If the Magic are going to make a push for the postseason with their time remaining this season, everything will come down to how their top two players play. So much of their future will come down to this too. It will also come down to how coach Jamahl Mosley deploys and spreads out his two main players too.
For the season, the Magic have a +0.5 net rating with Paolo Banchero and Franz Wagner on the floor together. That comes with a 112.2/111.7 offensive/defensive rating split. As proof of concept — without any other lineup context — this at least shows the duo can operate positively together.
Of interest then too, no other duo for the Magic has played more minutes together than Banchero and Wagner. They have played 1,173 minutes together, accounting for 60.9 percent of Wagner’s total minutes on the floor and 66.9 percent of Banchero’s total minutes.
The Magic are getting plenty of time with Banchero and Wagner on the floor together.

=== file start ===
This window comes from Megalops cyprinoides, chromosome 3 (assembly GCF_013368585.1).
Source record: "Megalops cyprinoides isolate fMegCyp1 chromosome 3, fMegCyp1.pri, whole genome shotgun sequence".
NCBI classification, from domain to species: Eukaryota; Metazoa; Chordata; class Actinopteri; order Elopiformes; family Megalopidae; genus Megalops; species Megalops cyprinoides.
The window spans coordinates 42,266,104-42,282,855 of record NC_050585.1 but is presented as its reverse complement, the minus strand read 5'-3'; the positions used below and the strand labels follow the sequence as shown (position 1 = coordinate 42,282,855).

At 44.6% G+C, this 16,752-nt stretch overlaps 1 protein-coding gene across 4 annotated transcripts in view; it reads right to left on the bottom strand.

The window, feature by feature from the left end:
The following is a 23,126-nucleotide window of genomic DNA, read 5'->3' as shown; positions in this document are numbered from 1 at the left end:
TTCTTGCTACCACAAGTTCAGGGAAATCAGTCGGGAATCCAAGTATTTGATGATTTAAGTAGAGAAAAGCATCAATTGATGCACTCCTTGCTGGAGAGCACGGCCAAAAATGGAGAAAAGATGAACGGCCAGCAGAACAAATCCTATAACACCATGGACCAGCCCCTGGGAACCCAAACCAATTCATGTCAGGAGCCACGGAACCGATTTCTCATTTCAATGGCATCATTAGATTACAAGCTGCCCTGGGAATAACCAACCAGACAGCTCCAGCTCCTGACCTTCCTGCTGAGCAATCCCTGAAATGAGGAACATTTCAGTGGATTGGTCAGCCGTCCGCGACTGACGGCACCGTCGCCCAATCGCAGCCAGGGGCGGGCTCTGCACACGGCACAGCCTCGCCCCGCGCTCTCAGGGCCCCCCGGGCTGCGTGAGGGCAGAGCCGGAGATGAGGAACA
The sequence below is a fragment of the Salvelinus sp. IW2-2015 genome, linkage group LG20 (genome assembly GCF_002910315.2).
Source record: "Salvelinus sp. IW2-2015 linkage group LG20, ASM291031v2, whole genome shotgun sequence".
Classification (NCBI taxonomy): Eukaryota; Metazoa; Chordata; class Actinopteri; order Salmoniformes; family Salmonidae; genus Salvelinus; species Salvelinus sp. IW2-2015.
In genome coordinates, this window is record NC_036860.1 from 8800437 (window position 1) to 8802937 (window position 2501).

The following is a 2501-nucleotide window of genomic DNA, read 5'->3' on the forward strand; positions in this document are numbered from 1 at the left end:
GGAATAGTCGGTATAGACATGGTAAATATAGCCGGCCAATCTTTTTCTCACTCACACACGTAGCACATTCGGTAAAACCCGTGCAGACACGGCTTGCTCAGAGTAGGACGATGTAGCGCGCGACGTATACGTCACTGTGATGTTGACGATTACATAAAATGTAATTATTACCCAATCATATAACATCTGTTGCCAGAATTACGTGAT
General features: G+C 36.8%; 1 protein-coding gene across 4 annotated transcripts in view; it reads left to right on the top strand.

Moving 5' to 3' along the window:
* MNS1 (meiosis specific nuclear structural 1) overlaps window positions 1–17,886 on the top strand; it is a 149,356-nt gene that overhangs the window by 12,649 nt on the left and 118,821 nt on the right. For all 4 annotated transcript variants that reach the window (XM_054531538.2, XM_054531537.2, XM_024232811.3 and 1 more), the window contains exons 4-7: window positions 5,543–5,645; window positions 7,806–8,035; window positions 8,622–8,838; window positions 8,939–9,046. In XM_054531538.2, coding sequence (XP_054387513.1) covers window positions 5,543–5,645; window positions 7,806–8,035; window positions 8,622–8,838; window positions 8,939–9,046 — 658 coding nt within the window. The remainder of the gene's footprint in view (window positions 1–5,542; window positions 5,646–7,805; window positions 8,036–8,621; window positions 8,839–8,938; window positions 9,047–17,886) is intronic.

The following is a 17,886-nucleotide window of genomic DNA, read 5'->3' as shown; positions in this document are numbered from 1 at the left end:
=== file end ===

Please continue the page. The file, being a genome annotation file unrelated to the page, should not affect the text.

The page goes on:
The trick now is figuring out how to balance their time on the court and the right moments to use them.
All of this highlights how critical Wagner and Banchero are to the Magic operating in general. There is no replacing the pressure both players put on the paint — along with Markelle Fultz’s ability to get downhill and Wendell Carter’s ability to work from the high post.
And the biggest area the Magic need to see improvement is with their two stars. At the end of the day, a team will go only as far as their stars will take them.
Banchero and Wagner have taken the Magic pretty far for two players who are still so astonishingly young.